"Uh, well, they beat Brazil, so I have to imagine Holland has a fighter's chance," said David McCaslin, 34, a Dutch fan from Pasadena, as he waited for the game to begin. "I think the higher the score, the worse their chances go. Because I don't think their defense -- it hasn't had a huge breakdown, but I think they're bound for one."
His prediction: "2-1 in extra time. Spain, unfortunately."
Eric Martinez, 32, of Culver City, a Madrid native who came to California four years ago, was watching with Laura Fernandez, 26, who arrived from Barcelona a month ago to study cinema at UCLA.
"I'm confident," Martinez said. "We conquered the Netherlands once" -- in the 16th century, during the reign of Charles V of Spain and the Hapsburg dynasty -- "we'll do it again."
"And the octopus!" chirped Fernandez, who has connected with fellow Spaniards in L.A. by attending World Cup viewing parties. "The octopus said we are going to win, so I'm sure we are going to win."
Ah, yes. Paul the oracle octopus, a resident of the Sea Life aquarium in Oberhausen, Germany, who had correctly predicted all seven World Cup games involving Germany. (A heavily scientific process: He chose the food in one container, marked with one team's national flag, over that in the container with the opponent's flag). Paul's choice for the final: Spain.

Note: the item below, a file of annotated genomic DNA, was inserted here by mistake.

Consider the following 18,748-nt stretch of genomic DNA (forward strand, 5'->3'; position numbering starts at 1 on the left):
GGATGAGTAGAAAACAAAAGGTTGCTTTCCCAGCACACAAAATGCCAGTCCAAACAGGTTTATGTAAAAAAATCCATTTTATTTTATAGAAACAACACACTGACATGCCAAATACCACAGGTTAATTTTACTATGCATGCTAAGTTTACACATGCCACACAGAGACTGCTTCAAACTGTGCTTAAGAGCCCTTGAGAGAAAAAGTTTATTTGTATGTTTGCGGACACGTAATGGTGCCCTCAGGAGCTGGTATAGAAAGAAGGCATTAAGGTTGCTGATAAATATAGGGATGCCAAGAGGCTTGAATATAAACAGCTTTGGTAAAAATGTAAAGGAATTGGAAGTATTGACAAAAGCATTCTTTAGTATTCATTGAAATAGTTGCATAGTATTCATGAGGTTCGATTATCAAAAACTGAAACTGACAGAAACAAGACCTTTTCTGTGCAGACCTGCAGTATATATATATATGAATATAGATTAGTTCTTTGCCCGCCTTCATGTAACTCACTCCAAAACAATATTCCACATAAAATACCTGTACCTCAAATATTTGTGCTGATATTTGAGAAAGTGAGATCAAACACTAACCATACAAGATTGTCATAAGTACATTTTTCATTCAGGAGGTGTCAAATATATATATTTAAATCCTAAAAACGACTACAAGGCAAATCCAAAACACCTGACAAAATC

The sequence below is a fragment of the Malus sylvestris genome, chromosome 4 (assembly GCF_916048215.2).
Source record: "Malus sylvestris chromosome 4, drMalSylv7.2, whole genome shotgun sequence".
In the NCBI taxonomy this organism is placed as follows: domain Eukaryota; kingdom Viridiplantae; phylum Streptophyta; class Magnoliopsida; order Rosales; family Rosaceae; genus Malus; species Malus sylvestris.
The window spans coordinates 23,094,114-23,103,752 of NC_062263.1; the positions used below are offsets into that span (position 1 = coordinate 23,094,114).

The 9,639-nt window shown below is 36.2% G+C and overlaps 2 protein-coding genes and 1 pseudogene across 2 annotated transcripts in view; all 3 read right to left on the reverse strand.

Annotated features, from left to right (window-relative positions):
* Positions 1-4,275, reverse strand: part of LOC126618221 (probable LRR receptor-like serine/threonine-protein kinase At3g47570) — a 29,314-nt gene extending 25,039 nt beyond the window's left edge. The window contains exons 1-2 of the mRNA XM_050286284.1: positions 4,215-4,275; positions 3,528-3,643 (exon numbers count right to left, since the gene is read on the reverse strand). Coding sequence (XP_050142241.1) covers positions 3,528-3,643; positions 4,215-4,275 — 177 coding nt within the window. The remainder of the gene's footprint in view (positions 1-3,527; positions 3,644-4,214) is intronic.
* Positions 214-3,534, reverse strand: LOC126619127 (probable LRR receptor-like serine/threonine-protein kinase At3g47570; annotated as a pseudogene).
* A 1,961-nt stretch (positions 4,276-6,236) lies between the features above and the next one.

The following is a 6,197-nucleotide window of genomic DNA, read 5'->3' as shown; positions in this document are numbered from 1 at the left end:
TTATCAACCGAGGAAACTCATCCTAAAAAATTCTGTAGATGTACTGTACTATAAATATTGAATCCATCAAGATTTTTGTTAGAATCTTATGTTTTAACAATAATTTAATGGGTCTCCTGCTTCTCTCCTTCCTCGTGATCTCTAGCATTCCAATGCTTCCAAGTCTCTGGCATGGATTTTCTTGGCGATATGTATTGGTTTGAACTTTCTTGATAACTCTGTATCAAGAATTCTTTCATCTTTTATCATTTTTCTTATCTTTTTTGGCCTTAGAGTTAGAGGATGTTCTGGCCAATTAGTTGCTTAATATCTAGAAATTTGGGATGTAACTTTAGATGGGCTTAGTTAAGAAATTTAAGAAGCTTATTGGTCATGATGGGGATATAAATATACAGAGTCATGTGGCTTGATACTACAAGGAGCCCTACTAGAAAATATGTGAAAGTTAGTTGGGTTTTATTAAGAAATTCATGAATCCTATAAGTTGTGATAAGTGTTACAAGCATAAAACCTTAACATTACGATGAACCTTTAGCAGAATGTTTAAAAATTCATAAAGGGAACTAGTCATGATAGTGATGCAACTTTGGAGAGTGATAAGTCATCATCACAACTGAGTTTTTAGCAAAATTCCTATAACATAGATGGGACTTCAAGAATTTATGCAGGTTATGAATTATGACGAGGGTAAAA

"That octopus! Paul the octopus, I swear!" cried Ashley Hiller, 18, who had come from Lake Elsinore for the game. She has relatives in Holland. "I'm always going to be for my team Netherlands, but Spain is really a good team, so it's going to be really hard for the Netherlands to win this. The key is for the Netherlands to try to keep their possession, because when Spain gets the ball, they keep the ball.
"Anything is possible. Let Paul be wrong."
No problem, said Sandy Van Leuven, who was watching with her 29-year-old son, Will.
"Oh, man, let me tell you about Paul the octopus," she said. "Paul the Octopus is German. He's only about German games, so he picked Spain because [he picked Spain, correctly, to beat Germany in the semifinals]. He goes, 'There's no Germany, so I've got to go with who I picked last time.' He doesn't know. He's German."
Quipped Will: "Paul the octopus is going to be delicious in a few days."
Both sets of fans were hoping for an entertaining match between sides looking to attack. No such luck. The Dutch brought a physical dimension -- some Spanish fans termed it "dirty" -- to the game, and used their defensive toughness, especially through midfielder Mark Van Bommel, to deny Spain the space and time to play its trademark possession game.